After their run on Man at Arms Reforged, Matt Stagmer, Illya Alekseyev, and the swordsmiths of Baltimore Knife and Sword are back with their own channel, That Works. Their first build is an impressive replica of Asta’s imposing sword from Black Clover. It’s not as slickly produced as their previous series, but a bit more informative.
One of the challenges with cheap desktop 3D printers is their limited bed size usually means lots of supervision if you need multiple parts. But this nifty hack by Swaleh Owais incorporates a conveyor belt print surface that can eject parts and then move on to the next one without human intervention. By angling its print head, it can also print very long objects.
A brilliantly simple alternative to big standing desks, the compact (24″w x 14″d x 7″h) Deskview laptop desk uses strong suction cups to cling to glass windows. Easily install it for an instant and temporary office with a view. Available in clear or white acrylic, or bamboo.
How’d you like a cool looking wooden model of a TIE fighter to display on your desk? Well, now you can, assuming you have some basic tools and a little patience. WorksByaHurst walks us through all of the details. Find the step-by-step instructions and materials list on Instructables.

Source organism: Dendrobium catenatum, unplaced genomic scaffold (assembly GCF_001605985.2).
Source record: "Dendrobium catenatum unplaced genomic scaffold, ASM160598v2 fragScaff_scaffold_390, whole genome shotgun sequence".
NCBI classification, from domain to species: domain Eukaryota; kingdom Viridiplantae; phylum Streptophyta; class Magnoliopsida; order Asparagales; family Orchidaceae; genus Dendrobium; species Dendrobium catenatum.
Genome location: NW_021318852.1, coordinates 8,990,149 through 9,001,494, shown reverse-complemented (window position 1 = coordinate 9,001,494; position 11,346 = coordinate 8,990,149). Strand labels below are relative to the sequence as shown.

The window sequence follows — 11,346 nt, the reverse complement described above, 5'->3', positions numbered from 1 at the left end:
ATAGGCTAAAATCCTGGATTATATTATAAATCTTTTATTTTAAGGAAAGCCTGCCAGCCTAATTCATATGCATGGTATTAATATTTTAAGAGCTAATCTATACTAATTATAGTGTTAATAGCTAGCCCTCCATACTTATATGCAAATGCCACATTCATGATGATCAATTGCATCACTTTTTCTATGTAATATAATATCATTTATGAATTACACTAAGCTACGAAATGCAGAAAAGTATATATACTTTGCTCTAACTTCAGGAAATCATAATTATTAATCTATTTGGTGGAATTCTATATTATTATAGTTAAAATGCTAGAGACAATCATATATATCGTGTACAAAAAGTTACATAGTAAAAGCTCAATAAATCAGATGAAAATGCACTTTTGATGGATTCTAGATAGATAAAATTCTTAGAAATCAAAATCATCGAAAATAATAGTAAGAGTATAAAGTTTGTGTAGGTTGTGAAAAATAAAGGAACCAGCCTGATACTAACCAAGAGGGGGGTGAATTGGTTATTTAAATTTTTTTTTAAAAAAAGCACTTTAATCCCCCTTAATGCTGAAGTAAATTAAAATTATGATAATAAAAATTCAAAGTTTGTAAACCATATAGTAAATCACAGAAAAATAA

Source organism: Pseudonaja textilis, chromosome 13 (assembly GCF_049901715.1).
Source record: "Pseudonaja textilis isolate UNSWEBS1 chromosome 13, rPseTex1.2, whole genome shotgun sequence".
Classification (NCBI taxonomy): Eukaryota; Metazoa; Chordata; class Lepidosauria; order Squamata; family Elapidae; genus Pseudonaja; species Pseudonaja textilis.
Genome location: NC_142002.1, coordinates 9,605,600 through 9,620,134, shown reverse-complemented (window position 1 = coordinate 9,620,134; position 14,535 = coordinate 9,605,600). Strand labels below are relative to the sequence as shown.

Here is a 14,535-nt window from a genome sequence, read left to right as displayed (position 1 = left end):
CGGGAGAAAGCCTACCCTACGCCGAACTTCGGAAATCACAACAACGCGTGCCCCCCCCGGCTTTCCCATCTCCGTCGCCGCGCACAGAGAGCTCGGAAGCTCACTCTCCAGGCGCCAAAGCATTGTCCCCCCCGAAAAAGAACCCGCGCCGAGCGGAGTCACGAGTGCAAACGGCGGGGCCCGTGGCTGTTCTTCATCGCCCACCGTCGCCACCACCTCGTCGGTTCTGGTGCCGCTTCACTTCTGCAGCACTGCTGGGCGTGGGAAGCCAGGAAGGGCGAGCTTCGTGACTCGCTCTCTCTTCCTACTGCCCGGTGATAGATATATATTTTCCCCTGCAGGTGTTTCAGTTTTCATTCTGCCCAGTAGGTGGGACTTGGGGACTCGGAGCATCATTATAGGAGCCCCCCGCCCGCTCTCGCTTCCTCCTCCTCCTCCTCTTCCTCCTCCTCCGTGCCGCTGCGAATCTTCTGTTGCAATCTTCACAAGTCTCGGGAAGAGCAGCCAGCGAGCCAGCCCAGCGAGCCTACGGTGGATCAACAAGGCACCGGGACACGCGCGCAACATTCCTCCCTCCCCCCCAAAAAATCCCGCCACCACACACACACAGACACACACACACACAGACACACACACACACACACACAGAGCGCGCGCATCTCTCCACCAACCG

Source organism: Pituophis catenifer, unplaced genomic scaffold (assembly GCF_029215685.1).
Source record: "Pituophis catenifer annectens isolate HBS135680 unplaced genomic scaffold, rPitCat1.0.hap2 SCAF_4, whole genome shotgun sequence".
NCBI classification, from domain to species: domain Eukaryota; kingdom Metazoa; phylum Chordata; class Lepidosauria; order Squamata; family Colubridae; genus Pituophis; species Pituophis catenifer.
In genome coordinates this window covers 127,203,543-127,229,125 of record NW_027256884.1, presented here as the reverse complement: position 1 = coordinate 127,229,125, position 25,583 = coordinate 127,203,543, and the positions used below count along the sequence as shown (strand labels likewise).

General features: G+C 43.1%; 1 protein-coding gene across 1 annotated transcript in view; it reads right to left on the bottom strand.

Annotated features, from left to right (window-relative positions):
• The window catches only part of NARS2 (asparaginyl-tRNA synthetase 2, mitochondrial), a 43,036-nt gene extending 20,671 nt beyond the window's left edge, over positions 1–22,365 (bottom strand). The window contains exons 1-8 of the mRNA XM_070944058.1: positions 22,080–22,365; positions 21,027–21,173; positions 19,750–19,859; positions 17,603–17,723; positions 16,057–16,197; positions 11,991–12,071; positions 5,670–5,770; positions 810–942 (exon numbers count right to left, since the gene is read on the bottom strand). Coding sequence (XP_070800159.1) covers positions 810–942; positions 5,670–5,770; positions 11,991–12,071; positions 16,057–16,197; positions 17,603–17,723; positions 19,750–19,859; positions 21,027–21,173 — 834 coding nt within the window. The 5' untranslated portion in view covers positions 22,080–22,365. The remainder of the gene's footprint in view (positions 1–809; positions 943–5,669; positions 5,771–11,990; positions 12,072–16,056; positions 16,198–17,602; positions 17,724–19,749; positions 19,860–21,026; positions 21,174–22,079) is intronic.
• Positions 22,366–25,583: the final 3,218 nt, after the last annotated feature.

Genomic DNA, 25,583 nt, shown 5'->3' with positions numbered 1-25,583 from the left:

Consistently awesome animator and illustrator Steve Cutts offers up a topsy-turvy take on the destruction of our environment and climate change, envisioning a world in which animals are destroying the place, and humans have to deal with the fallout of their actions. The Track is The Turning Point by Wantaways.
Adventure photographer Corey Rich travels to the edge along with his subjects to capture incredibly dramatic images of adrenaline junkies and outdoor athletes. From hanging off of a cliff to standing on the top of the mountain, this 288 page book takes us inside of the artist’s process and features 130 color photos of his works.
We have fond childhood memories of playing one of those tabletop hockey games and trying to smash the puck into our friend’s goal. Maker Sean Yan Muk of SeansCrafts decided to build himself a version of the classic game using cardboard, curtain rods, popsicle sticks, springs, and toy soldiers.